Weekly Market Review


A positive week for markets even with the political challenges sweeping the headlines. Many major indices touched record highs during the week, while political risk escalated. Donald Trump hit the headlines with his recent withdrawal of the Paris climate change pact, while the UK conservative party continued to lose its majority within the polls.

Donald Trump’s controversial decision to pull out of the Paris climate accord took centre stage, with both entrepreneur Elon Musk and Disney boss Robert Iger immediately resigning from President Trump’s business advisory panel. Trump believed he was fulfilling his America First policy, stating that the agreement was detrimental to American workers and needed to be revised. The reality is that the US did not have to withdraw from the Paris agreement to renegotiate how it will participate. In fact, once it withdraws, it legally cannot renegotiate the terms of its participation.

The United States is responsible for 14% of global carbon emissions. Trump’s actions have thrown the accord’s targeted reductions into doubt, prompting a backlash from senior officials in China and the European Union.

The US witnessed weaker than expected payroll numbers last month. However, a slowdown in growth is to be expected as the economy reaches full employment. Consumer spending grew at its quickest pace of the year in April, suggesting the world’s biggest economy was shrugging off political turmoil.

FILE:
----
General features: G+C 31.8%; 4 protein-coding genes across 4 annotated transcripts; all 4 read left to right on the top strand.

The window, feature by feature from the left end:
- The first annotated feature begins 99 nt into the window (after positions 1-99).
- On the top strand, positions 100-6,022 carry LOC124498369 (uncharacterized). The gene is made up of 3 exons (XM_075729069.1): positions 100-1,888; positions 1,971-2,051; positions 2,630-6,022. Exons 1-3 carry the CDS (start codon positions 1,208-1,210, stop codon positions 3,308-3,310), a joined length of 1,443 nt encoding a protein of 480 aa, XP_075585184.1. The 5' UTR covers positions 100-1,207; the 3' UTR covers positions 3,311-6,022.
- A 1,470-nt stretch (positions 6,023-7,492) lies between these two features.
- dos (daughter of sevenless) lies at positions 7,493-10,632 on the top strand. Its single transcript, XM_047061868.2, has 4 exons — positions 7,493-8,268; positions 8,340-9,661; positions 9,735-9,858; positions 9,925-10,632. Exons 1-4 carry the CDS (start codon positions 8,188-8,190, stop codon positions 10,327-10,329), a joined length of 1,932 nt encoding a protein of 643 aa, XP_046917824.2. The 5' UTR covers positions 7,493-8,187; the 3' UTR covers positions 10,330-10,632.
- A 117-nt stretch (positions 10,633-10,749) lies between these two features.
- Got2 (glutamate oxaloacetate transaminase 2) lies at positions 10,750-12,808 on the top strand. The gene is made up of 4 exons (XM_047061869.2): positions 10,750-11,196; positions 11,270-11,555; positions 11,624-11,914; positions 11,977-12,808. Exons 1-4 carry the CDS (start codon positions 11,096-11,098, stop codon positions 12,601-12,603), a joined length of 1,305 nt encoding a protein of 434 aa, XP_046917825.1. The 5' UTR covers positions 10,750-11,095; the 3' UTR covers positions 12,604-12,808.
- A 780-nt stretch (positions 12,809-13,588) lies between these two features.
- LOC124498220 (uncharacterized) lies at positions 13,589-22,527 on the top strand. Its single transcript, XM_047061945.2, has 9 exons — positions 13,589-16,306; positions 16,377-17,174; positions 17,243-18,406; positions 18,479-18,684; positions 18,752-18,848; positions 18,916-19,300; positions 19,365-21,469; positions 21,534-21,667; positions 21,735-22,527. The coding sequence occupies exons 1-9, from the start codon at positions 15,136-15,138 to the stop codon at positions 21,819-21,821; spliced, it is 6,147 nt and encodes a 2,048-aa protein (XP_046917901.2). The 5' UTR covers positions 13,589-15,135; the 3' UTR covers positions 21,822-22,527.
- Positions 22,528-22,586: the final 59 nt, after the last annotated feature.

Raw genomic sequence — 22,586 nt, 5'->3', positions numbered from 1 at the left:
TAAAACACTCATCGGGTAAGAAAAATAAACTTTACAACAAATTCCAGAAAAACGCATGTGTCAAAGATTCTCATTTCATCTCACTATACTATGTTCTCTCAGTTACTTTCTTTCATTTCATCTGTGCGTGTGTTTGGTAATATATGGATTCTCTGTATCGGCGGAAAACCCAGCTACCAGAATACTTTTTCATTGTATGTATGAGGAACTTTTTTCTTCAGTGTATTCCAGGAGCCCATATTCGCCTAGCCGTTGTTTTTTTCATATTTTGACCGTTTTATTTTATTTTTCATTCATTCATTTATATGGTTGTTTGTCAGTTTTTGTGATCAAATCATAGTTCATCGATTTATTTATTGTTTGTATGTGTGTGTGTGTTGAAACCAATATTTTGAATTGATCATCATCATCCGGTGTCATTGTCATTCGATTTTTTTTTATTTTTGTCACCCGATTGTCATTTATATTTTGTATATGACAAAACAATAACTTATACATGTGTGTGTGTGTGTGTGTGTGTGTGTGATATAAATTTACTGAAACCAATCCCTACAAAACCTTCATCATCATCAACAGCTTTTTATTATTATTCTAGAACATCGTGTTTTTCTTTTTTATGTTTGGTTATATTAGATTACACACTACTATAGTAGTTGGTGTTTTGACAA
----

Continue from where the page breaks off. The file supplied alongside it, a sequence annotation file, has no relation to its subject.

The Oil price fell below $50 a barrel and was down 6 per cent over the course of the week, less than one week after OPEC and Russia agreed to extend production cuts until 2018. At the same time, US oil production has grown faster than many analysts in the market predicted. Many expect US oil production to rise further before the year end keeping prices muted.

Global manufacturing rose for the fifty-fifth successive month, although the rate of expansion in the sector eased to a six-month low in May. Developed nations tended to outperform emerging markets in May, while growth across emerging nations slowed to a pace only marginally above the stagnation mark. The Developed Markets PMI continued to signal solid and steady expansion. Rates of improvement strengthened in the euro area (six-year high) and Japan (three-month high).

Brazil’s economy emerged from its worst recession on record, announcing its fastest growth rate in nearly four years, with GDP growing 1.0 percent in the first quarter, after eight consecutive quarters of contraction. However, even with positive reforms, the jobless rate remains high and the gap between the rich and poor is vast.

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